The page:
09/24/2007, 00.00
MYANMAR
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Some 30,000 people march in Yangon against military junta

The challenge against the government is growing. Junta calls on the monks to go back to their monasteries. Demonstrators walk by Aung San Suu Kyi’s home, call on the junta to free pro-democracy leader and other political prisoners and talk with the opposition to solve the country’ economic problem.

Yangon (AsiaNews) – At least 30,000 people, half of whom Buddhist monks and nuns, marched today in the streets of Yangon in what is by all accounts the largest anti-junta march of the past 20 years. It marks a turning point as monastic communities openly challenge the government, especially since the authorities had called on monks to go back to their monasteries after protesting in the previous seven days.

This morning’s march began with a few thousands monks setting off from Shwedagong Pagoda. Quickly a huge crowd started forming. Demonstrators again walked by Aung San Suu Kyi’s home. On Saturday, they marched by her house and were greeted with a brief appearance by the pro-democracy icon who has been under house arrest since May 2003. Today however the police had cordoned off her house.

Yesterday for the first time hundreds of nuns also took part in the demonstration.

Today thousands of people crowded the sidewalks—clapping, cheering and sometimes crying as the marchers passed by. Many handed out bottles of water, flowers and even foot balm to the monks, who since Tuesday have led daily marches, their alms bowl held upside in a sign of refusal to take anything from the military.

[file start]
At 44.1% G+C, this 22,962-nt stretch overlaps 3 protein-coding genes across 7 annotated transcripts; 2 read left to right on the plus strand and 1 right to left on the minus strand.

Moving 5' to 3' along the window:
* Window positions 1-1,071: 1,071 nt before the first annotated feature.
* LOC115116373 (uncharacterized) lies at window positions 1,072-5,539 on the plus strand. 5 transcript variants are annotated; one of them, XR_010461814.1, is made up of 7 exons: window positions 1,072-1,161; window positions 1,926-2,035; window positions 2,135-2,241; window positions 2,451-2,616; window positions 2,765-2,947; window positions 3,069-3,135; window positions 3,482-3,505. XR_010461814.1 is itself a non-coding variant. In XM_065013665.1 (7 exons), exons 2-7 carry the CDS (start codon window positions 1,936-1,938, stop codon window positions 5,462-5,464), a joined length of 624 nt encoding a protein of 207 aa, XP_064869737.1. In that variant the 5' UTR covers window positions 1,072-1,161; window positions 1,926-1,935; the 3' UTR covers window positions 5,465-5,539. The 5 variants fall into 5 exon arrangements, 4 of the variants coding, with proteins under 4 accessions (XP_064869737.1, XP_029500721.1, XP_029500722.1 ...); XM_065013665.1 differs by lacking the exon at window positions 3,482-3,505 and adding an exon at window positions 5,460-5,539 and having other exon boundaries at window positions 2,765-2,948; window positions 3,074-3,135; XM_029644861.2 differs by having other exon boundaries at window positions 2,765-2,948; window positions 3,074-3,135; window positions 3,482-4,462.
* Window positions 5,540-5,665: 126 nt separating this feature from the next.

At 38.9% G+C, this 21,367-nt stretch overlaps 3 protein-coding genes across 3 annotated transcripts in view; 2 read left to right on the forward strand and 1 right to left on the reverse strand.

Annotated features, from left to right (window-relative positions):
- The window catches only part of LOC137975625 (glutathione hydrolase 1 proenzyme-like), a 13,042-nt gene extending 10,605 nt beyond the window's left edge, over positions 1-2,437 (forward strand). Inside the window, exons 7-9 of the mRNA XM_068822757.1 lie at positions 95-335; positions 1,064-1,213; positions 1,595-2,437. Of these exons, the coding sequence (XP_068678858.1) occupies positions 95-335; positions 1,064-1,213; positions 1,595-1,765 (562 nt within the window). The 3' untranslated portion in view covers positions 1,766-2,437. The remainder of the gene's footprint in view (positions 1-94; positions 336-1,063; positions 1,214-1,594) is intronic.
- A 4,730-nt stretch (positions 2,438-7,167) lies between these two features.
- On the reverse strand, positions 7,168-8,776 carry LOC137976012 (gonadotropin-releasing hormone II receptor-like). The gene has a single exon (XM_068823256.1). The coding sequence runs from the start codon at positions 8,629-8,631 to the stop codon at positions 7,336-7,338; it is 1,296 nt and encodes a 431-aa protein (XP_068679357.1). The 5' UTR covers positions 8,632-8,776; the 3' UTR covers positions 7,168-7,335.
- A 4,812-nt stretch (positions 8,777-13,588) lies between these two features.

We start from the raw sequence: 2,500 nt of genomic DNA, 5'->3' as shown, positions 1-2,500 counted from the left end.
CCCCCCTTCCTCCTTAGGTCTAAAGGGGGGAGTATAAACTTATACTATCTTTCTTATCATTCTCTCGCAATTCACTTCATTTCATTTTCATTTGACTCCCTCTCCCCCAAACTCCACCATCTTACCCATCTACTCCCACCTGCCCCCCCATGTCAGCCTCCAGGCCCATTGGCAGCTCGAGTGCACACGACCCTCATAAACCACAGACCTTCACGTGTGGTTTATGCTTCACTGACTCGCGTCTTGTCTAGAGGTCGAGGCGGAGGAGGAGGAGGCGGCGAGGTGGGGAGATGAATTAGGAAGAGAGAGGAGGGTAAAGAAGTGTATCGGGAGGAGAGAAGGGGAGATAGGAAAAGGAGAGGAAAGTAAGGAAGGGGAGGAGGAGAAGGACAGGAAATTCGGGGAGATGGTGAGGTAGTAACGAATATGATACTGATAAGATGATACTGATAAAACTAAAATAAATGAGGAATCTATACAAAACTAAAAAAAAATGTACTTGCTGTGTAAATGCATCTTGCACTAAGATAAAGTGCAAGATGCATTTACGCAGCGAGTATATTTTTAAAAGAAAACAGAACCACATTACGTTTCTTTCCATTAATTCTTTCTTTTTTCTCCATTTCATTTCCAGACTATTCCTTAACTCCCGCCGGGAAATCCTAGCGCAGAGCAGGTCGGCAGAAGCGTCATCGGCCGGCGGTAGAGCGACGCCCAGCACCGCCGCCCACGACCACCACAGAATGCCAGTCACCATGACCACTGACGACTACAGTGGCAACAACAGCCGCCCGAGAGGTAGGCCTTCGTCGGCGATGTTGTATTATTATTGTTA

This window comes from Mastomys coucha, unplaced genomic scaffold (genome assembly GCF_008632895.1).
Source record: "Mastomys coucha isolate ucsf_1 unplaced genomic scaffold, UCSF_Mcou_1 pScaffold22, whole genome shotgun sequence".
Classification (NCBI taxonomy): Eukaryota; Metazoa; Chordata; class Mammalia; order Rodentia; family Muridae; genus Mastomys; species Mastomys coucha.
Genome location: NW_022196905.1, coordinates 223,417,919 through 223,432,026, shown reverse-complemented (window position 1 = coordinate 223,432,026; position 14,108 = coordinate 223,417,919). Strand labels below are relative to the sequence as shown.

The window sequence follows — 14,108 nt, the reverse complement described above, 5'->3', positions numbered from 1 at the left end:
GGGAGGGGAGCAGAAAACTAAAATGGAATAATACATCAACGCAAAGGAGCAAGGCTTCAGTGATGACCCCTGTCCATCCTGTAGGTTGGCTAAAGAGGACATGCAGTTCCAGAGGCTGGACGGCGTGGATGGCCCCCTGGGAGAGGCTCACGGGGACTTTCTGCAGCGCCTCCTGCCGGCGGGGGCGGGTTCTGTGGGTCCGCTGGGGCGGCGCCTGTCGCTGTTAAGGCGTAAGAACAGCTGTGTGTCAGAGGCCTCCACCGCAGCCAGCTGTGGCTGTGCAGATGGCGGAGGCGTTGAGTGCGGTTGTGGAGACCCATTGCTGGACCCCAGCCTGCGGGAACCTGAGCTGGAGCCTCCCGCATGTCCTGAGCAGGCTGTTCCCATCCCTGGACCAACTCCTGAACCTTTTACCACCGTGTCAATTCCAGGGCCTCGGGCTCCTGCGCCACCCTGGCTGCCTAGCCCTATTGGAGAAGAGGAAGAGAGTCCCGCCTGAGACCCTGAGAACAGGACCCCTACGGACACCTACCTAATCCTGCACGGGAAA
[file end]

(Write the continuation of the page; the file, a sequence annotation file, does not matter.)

On the seventh day of the protest tensions were still rising. Some civilians tried to join the monks’ march, carrying signs and slogans against the regime but were taken away by plain-clothed policemen.

Yesterday, for the first time, the monks called openly for the public to join them, demanding that the ruling junta sit down for negotiations to solve the economic and political crisis that is ravaging the country.

One monk at the head of the crowd carried a megaphone, crying: "We want national reconciliation, we want dialogue with the military; we want freedom for Aung San Suu Kyi and other political prisoners."

A showdown between the monks and the junta seems inevitable, according to many analysts.

The military government, which has run the country since 1962, has already resorted to violence and killed in the past.

In 1988 the army killed 3,000 pro-democracy demonstrators.

But violence against monks might provoke an open revolt and unleashed a full-scale civil war.

Peaceful protests began last August 19 when the government decided to double fuel and transportation costs. Police responded with open repression.

Monks eventually joined the protest movement, taking the lead. More than a month into the crisis the situation has turned into a national emergency.

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